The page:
Hope in the Movies
Flickers in the dark:
How the films of 2007 showed the error of hopelessness and the source of all hope
It was a dark and stormy cineplex. 2007’s big screens were full of violence and despair this year. Bloody acts of revenge. Abortion. Serial killings. Little lies that lead to ruined lives. When moviegoers encountered hope, that hope was usually dashed just in time for the end credits.
And yet, moviegoers sometimes find rewards in even the bleakest big-screen visions. Dead ends, destruction, and despair can serve as cautions that turn us in the right direction, and they can cultivate compassion for misguided souls. Sometimes, the darkness can remind us to pray.
For discerning moviegoers, there were some signs of hope shining through the year’s best films, if only faintly here and there.
Hope shone in the advice from a war veteran to a world-weary sheriff; in the brave choices of a young, pregnant 16-year-old; in the transforming vision of a man with “locked-in” syndrome; in an old-timer’s offer of friendship to a reckless loner; in a church community’s show of grace to a lonely soul; and in the silent devotion of reclusive monks.
Here are a few movies that explored hope — and hopelessness — in 2007.
In his vivid adaptation of the grim Broadway musical Sweeney Todd: The Demon Barber of Fleet Street, director Tim Burton paints his characters as walking corpses, drained of color and hope.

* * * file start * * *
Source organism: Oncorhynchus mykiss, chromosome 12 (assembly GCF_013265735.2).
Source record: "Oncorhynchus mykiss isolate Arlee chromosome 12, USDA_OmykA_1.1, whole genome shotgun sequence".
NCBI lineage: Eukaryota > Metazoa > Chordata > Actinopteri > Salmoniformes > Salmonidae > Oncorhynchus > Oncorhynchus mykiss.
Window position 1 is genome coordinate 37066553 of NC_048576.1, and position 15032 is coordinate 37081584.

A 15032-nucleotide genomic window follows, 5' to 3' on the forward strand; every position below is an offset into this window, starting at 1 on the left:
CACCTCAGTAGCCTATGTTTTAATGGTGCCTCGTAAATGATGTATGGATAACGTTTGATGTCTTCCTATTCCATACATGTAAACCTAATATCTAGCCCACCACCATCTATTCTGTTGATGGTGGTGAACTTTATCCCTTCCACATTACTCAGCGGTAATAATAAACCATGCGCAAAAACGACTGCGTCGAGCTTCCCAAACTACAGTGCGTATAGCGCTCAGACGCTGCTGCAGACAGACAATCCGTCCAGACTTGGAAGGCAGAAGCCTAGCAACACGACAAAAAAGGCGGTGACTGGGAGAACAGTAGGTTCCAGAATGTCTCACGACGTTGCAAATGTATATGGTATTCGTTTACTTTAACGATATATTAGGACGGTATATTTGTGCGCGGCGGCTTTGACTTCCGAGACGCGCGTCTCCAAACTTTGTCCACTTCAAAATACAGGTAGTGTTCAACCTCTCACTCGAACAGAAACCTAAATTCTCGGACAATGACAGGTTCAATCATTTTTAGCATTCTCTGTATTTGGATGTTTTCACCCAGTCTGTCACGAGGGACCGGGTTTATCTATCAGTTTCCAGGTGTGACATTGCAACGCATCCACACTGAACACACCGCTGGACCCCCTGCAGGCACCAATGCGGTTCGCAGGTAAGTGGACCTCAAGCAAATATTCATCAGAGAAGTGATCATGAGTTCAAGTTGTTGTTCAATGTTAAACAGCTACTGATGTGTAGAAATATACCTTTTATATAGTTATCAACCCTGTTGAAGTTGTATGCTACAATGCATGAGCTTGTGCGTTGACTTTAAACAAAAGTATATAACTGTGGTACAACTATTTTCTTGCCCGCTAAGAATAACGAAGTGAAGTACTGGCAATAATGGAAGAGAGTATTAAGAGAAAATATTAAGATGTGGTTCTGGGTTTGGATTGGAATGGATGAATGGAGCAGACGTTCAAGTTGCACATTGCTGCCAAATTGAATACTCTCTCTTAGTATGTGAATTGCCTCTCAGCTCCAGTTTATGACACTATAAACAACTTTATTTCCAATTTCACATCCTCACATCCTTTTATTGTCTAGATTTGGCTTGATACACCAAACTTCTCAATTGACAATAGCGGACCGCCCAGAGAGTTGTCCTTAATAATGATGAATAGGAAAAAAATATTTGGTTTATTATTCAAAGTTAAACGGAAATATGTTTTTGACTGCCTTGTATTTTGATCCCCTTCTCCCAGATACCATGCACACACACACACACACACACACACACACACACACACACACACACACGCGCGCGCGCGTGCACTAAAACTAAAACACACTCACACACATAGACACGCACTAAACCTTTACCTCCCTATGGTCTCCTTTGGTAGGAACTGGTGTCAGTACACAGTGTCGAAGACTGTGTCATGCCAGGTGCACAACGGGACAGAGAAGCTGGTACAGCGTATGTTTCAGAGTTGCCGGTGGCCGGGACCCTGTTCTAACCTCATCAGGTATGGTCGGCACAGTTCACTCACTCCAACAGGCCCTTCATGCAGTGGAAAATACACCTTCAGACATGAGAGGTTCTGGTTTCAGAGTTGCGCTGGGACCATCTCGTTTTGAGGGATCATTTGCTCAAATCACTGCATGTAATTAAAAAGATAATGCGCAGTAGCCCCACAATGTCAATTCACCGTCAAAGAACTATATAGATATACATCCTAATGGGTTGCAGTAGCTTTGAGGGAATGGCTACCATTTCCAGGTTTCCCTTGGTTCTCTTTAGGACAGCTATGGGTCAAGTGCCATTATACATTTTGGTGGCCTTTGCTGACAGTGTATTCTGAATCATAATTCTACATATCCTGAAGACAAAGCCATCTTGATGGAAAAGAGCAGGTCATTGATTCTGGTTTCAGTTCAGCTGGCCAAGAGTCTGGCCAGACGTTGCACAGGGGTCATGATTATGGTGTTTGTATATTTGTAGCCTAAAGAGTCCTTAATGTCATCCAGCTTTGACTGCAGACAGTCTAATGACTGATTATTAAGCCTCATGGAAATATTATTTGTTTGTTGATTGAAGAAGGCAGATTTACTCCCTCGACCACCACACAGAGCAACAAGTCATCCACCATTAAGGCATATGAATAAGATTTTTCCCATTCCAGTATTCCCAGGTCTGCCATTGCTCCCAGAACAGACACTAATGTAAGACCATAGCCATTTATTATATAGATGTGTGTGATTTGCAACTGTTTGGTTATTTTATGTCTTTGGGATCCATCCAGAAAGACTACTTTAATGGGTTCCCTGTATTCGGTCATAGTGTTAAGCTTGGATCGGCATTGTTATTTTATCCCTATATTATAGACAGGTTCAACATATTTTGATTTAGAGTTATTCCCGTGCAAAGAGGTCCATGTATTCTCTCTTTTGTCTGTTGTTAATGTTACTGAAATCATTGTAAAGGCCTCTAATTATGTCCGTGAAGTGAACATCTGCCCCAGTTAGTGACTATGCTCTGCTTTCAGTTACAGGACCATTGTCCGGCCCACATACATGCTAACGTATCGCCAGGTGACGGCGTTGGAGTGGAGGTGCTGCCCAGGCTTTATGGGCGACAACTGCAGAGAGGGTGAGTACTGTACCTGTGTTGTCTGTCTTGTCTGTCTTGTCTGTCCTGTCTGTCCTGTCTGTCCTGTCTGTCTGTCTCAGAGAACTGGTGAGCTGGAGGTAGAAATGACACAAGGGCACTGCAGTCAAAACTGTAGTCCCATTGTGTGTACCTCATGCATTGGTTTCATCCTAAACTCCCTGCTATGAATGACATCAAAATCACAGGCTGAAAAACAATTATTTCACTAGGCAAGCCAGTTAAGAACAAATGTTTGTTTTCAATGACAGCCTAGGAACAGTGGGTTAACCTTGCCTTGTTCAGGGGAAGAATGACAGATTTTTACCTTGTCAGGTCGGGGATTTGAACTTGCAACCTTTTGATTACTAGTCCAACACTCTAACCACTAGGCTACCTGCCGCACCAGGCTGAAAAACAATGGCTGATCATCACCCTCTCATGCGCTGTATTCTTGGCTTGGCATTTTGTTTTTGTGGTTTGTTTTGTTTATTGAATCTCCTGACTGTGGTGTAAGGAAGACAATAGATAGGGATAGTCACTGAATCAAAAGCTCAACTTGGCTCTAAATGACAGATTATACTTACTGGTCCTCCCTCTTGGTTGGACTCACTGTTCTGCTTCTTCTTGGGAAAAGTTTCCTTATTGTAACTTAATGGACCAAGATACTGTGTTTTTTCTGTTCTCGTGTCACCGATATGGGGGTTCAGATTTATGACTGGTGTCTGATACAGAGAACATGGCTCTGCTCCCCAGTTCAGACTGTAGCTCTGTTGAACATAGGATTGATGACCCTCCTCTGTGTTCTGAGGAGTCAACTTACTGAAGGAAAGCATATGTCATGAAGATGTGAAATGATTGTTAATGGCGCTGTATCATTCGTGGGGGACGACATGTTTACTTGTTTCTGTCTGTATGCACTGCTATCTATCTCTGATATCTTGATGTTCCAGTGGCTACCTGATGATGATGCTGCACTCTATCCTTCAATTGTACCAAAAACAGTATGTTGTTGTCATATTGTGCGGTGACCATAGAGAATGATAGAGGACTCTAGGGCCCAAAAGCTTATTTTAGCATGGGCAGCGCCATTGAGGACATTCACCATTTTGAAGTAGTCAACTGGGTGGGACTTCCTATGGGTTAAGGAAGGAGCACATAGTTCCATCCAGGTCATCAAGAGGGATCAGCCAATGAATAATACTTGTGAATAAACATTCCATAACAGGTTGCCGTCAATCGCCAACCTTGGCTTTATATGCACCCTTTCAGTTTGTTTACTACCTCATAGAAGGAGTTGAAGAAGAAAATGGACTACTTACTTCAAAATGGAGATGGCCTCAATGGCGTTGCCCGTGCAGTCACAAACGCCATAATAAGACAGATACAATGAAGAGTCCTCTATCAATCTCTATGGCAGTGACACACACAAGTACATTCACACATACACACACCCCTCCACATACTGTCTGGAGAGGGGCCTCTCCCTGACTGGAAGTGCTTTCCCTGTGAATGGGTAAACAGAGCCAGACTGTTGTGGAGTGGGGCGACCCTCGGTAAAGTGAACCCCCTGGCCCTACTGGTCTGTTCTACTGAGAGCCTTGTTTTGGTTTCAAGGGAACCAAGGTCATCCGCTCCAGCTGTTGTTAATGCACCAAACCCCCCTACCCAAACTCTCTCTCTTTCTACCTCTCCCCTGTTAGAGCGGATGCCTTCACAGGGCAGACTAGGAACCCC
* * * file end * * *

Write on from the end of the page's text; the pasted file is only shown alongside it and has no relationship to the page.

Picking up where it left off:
When the barber Benjamin Barker (Johnny Depp) returns to London many years after he was stolen away from his wife and child, he’s after one thing: revenge. Under the name Sweeney Todd, he joins forces with a devious baker named Mrs. Lovett (Helena Bonham-Carter) to plot the murder of the guilty judge (Alan Rickman) and his cronies. Together, they lure the guilty parties into the bakery’s barbershop. There, Todd slits throats and Lovett bakes the victims’ bodies into meat pies. The result is calamitous, costing innocent lives, and leading Todd to “execute” the very crime he meant to avenge.
The implication has everything to do with hope. Believing that there was no chance to regain what he lost, Todd resorted to violence, and ruined any hope for restoration.
When things go wrong, we want to see them righted. What could be more noble than the pursuit of justice? It’s one of the sacred exhortations of Micah 6:8: “And what does the Lord require of you? Seek justice....”
Ah, but there is more to the verse. The Lord also requires us to “love mercy” and “walk humbly” with him. That’s where Todd went wrong. With no room for mercy, no thought of humility, he brings down to ruin what might have ended in joyous surprise, and hope is lost.
Why bother with such grim, bloody storytelling? Sweeney Todd is not for the squeamish. Blood sprays as if from fire-alarm sprinklers. It’s an opera and a cartoon at the same time — simplistic, exaggerated, emotional storytelling. But in its intensity, it draws on our sympathies for those grievously wronged. And it reminds us that we’re hopeless if we embrace violence as the best way to resolve our troubles, and fail to watch for the possibility of grace.